NCPA - National Center for Policy Analysis


September 3, 2004

Consumers are not only opting to purchase their prescriptions from Canadian online pharmacies to cut costs, they are also turning to Canada to save on pet medications.

  • Prices are lower because the Canadian government regulates them; one shopper, for example, found a Canadian outlet offering heartworm preventative and flea medication for 40 percent less.
  • However, 75 percent of U.S. pet prescriptions are filled by veternarians, and without that source of income, prices for other medical services might rise.

Food and Drug Administration officials warn about the safety of these drugs just as they caution consumers about purchasing human medications online. Consumers are urged to make sure the online venders are licensed, with their address and phone number listed on their Web sites. Furthermore, experts say that even if Canadian pharmacies make an inroad into the pet med market, it could never rival the human pharmaceutical business in size or profits. Consider the numbers:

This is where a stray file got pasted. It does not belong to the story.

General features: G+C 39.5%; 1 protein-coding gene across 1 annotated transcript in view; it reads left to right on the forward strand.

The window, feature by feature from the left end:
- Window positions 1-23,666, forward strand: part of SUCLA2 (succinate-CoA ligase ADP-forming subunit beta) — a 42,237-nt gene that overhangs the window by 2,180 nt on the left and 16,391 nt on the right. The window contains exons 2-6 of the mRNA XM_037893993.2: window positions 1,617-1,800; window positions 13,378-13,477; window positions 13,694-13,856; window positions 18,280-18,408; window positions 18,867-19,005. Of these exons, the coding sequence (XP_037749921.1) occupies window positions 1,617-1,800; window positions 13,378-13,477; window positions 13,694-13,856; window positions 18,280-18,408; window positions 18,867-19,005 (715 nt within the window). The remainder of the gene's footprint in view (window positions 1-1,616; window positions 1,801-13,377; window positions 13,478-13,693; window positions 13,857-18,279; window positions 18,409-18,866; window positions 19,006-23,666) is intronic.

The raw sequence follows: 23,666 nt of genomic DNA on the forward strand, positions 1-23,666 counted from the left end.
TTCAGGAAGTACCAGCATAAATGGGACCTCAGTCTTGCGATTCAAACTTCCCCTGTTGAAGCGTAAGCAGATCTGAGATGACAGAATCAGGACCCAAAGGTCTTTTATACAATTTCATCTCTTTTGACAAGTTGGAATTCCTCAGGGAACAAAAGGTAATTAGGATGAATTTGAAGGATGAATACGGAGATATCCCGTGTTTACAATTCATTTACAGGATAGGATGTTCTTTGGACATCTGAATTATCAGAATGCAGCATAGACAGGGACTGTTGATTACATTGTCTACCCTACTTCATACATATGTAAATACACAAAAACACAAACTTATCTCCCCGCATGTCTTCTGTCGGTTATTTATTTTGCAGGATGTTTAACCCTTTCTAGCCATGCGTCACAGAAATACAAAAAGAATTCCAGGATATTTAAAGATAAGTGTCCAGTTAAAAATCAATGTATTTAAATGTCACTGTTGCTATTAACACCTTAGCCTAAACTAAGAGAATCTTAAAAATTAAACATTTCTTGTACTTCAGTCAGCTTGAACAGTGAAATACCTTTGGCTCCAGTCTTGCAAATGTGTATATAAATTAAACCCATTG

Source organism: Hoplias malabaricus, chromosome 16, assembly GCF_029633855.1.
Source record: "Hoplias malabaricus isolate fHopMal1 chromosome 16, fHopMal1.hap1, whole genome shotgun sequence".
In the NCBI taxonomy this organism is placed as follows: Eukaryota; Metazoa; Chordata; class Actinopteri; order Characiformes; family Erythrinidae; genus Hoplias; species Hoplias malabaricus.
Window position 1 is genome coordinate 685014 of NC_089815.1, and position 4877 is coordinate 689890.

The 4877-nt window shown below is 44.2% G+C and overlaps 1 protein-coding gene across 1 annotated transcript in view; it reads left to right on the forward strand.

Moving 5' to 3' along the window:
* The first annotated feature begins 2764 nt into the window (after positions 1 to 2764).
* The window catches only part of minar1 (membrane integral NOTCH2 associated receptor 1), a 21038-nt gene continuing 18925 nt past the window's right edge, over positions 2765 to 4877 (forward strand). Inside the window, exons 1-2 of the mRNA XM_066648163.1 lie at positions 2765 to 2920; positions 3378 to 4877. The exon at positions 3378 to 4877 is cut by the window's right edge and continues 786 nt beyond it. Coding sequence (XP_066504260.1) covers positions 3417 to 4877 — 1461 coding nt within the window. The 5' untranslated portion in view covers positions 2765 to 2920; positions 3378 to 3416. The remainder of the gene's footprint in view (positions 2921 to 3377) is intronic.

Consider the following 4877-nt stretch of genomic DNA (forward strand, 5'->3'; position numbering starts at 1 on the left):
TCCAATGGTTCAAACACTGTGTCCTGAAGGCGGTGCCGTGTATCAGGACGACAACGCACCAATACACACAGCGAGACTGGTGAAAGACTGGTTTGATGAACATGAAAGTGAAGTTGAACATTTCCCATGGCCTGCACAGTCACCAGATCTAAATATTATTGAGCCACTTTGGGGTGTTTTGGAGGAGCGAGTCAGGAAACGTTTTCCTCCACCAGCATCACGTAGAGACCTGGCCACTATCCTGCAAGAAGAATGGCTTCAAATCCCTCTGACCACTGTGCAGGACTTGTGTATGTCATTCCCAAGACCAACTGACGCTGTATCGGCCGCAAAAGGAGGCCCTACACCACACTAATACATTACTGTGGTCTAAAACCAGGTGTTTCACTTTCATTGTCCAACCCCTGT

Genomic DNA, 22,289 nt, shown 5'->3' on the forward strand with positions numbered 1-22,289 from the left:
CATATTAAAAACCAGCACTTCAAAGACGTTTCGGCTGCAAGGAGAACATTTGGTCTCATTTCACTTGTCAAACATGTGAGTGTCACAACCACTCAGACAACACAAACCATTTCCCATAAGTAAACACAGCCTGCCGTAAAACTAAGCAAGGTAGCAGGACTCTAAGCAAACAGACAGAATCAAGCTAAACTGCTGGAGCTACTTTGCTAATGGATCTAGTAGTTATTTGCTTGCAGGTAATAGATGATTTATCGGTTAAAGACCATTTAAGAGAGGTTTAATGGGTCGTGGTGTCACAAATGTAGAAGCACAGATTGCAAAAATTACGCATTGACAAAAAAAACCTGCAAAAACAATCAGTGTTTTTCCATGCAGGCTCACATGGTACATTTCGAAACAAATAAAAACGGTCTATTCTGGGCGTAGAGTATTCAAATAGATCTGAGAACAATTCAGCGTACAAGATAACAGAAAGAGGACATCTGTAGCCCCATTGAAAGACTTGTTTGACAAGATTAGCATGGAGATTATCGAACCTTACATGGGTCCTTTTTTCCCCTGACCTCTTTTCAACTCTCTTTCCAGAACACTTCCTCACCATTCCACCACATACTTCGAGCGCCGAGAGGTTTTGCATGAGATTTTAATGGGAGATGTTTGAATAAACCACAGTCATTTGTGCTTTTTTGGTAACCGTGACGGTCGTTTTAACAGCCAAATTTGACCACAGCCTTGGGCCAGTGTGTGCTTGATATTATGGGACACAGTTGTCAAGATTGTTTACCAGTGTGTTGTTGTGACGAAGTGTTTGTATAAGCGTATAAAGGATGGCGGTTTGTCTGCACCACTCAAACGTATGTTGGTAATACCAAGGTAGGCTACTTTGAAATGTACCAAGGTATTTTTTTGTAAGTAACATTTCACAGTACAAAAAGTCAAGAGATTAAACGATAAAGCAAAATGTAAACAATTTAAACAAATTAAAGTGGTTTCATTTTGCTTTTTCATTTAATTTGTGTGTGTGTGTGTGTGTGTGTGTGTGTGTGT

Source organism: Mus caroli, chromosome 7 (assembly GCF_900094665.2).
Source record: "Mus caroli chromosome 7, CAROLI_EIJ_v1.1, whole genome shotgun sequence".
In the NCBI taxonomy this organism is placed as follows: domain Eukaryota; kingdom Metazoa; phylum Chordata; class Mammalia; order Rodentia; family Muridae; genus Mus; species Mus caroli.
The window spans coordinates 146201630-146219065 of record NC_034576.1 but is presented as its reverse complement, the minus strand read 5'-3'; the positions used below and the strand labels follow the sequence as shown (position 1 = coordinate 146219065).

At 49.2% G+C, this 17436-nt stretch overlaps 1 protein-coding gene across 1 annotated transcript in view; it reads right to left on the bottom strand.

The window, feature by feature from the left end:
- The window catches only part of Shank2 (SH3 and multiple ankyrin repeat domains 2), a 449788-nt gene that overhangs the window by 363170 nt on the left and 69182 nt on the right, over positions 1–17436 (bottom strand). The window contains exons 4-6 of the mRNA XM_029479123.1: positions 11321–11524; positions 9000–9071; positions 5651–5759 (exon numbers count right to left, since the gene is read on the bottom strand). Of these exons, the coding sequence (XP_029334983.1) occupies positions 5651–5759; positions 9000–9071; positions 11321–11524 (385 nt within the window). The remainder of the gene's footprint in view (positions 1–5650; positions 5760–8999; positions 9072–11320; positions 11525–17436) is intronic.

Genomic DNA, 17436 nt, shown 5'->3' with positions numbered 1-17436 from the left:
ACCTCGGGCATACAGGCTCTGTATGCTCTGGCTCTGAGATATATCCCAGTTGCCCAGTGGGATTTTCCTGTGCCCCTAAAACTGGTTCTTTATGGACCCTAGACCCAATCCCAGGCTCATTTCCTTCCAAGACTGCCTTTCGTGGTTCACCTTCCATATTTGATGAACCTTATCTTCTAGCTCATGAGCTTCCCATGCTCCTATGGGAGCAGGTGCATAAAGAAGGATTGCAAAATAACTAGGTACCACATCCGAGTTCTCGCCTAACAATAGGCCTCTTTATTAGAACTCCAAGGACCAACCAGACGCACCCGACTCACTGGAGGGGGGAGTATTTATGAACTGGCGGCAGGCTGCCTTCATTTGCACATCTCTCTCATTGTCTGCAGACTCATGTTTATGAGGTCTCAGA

• Pet owners make 127 million visits to their veterinarians annually, but fewer than 10 percent of those require prescription, according to the American Veterinary Association.
  • A major pet drug might generate $300 million in annual sales; in contrast, Pfizer took in $9.3 billion last year on sales of its best selling cholesterol-lowering drug Lipitor.
  • Veterinary sales by member companies of the Animal Health Institute were $1.7 billion in 2002 -- puny compared with the $139 billion recorded for human drugs.

Although Canadian pet med purchases do not seriously threaten large pharmaceutical companies, consumers are urged to limit their search for cheaper pet meds to U.S. online pharmacies.

Source: Robert Dodge, "In Canada, Fido, Fluffy save on RX," Dallas Morning News, August 28, 2004.



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